Some of the Israeli flag bearers chanted back at IfNotNow, “Which side are you on?” This sounded like a series of accusations. Are you on team Israel? Are you a Jew who falls in line? Are you a self-hating Jew?

IfNotNow is doing to AIPAC in the street what J Street did to them on...

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As an Israeli soldier, I played God with Palestinians

The occupation allows us to demand Palestinians show their identification cards at a whim. It allows us to slap, shove, or shoot them if necessary — even if they are the same age as our fathers or young enough to be our children.

By Alon Mizrahi

Only last night, once I sat down after a long day, did the memories come flooding back. It was probably a video of a police officer beating a middle-aged Palestinian truck driver in East Jerusalem, which had gone viral, that triggered it. A reminder of just one story — one out of millions that reflect the absurdity of the occupation.

It was a routine drive in the Gaza Strip, the summer of 1992. A reservist driver and a squad commander sat in the front of an open-air 4×4 military vehicle. I was in the back. I cannot remember why or where we were driving. By the time we headed back toward our the unit, darkness had fallen.

We were driving, and the atmosphere was light and fun. It felt nice to leave the company’s base for assignments that had nothing to do with late-night arrests. As we drove on the road, a large Volvo truck pulled up behind us, speeding up and closing in. It got closer and closer and closer until it was only a few feet from the bumper. Whether the driver had his high beams on was unclear; our driver was certainly having a hard time seeing.

I motioned to the truck driver to slow down. I grabbed something, maybe an apple, and threw it at his windshield. He immediately inches even closer to our vehicle. That’s when it got scary.

The truck started to accelerate, then slow down. Accelerate and slow again. Each time it looked like we were about to be hit. I cocked my weapon, wondering to myself whether I was really going to open fire into the windshield of a moving truck.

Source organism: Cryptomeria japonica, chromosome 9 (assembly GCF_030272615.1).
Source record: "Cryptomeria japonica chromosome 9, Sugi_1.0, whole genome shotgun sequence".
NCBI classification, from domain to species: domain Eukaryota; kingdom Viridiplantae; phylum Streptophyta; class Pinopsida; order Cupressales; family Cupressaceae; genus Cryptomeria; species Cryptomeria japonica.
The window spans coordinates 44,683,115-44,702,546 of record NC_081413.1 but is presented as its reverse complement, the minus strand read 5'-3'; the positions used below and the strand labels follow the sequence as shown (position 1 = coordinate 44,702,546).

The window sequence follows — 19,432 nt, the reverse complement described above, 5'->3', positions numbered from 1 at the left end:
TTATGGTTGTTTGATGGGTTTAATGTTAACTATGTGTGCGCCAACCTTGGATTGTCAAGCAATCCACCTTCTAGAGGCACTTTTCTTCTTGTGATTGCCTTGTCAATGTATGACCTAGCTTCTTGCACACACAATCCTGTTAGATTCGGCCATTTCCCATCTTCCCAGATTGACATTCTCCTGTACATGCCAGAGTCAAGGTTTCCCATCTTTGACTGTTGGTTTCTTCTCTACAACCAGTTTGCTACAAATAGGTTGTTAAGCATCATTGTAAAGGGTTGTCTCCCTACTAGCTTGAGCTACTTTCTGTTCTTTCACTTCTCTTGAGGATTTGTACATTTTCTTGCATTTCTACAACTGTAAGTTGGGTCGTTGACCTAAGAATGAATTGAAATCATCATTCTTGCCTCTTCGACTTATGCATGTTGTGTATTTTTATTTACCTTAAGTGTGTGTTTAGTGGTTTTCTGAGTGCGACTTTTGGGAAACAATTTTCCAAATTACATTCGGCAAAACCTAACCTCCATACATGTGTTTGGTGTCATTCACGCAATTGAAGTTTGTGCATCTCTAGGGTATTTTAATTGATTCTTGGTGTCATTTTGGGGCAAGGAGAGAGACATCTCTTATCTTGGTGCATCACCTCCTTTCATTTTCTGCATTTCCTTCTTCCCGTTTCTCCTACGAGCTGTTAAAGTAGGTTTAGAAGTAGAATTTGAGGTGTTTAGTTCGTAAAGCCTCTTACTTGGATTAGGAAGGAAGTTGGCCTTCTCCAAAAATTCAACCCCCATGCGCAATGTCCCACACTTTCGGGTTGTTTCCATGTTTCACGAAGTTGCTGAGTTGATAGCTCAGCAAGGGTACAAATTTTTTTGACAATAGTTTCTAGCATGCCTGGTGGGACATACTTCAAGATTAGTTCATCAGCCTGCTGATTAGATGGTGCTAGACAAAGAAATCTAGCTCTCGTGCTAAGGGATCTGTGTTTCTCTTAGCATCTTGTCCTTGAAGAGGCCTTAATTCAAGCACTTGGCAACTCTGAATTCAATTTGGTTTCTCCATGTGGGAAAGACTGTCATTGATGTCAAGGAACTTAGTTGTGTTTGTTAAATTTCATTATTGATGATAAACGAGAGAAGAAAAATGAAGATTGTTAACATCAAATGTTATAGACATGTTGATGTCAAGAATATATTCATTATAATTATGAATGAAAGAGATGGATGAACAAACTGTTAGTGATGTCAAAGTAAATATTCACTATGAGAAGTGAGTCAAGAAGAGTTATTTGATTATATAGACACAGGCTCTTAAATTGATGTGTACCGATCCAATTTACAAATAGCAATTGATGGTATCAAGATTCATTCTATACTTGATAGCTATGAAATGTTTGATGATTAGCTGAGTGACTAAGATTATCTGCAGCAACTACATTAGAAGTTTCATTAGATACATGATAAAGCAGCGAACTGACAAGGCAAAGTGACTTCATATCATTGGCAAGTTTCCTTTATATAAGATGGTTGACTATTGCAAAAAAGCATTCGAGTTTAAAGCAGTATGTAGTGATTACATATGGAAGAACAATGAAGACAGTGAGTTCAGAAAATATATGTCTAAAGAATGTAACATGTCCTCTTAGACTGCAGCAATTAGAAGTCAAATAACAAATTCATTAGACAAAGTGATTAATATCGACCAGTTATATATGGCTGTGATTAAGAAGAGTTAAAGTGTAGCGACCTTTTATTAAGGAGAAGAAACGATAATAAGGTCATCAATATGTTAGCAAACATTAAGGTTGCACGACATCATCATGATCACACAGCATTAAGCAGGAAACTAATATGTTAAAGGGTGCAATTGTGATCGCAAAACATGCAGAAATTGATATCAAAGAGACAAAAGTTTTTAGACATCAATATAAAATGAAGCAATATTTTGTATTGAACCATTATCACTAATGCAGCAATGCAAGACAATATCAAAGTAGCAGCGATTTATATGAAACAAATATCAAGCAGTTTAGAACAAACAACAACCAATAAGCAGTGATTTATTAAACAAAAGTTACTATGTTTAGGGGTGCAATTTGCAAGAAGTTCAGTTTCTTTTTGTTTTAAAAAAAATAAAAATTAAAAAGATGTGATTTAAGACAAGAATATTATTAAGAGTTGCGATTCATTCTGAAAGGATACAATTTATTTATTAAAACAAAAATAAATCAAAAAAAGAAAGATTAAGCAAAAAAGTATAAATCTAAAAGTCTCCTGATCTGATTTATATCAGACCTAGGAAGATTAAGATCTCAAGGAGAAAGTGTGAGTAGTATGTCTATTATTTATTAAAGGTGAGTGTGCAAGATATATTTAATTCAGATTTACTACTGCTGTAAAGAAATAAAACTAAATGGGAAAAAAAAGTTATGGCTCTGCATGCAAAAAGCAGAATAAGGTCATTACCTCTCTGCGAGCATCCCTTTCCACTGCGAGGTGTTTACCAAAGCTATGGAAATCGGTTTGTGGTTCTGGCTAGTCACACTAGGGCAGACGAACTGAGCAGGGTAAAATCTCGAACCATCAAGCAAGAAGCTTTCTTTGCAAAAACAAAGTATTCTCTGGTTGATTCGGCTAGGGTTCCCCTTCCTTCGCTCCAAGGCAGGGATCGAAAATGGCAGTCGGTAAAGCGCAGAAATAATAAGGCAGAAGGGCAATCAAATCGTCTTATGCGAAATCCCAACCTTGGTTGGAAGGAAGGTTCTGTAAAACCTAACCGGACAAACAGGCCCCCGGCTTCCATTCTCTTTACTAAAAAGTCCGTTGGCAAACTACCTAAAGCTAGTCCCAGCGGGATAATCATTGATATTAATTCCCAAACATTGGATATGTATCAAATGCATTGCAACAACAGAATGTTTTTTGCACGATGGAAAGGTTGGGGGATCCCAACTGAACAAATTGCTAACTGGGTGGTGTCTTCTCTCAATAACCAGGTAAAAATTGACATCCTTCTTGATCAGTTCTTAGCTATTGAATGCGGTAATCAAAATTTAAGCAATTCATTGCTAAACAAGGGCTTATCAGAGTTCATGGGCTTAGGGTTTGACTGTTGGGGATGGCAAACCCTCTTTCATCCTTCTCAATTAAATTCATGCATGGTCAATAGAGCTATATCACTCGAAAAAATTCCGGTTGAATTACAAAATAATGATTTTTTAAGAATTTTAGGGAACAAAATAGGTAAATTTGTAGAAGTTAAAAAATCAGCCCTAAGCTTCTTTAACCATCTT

This continued for a few nerve-racking moments, after which we reached a junction and came to a stop. The truck parked behind us. We exited the vehicle and ordered the driver to step out of the car. He got out, looking like he had no idea what we were talking about. A 40-something-year-old man. And then: “Show us your ID card.” He immediately grabbed onto the door of the truck — a spitting image of the...

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Political poetry as a crime: Inside the surreal trial of Dareen Tatour

Arresting someone for publishing a political poem is extraordinary. Having to prove at trial that police mistranslated your poem is nothing short of surreal.

By Yoav Haifawi

It has been nearly a year and a half since Palestinian poet Dareen Tatour was arrested in her home for writing a poem. She spent three months in various prisons, including half a year under house arrest in the town of Kiryat Ono near Tel Aviv. Although she was able to return to her home village of Reineh, near Nazareth, she remains under house arrest as the trial comes to an end.

Tatour, 34, was arrested by Israeli police on October 11th, 2015 for a poem she had published on Facebook, along with a number of other Facebook statuses she posted at the height of recent wave of violence in 2015-2016. She was charged with incitement to violence and identifying with a terrorist organization — all because of her poem.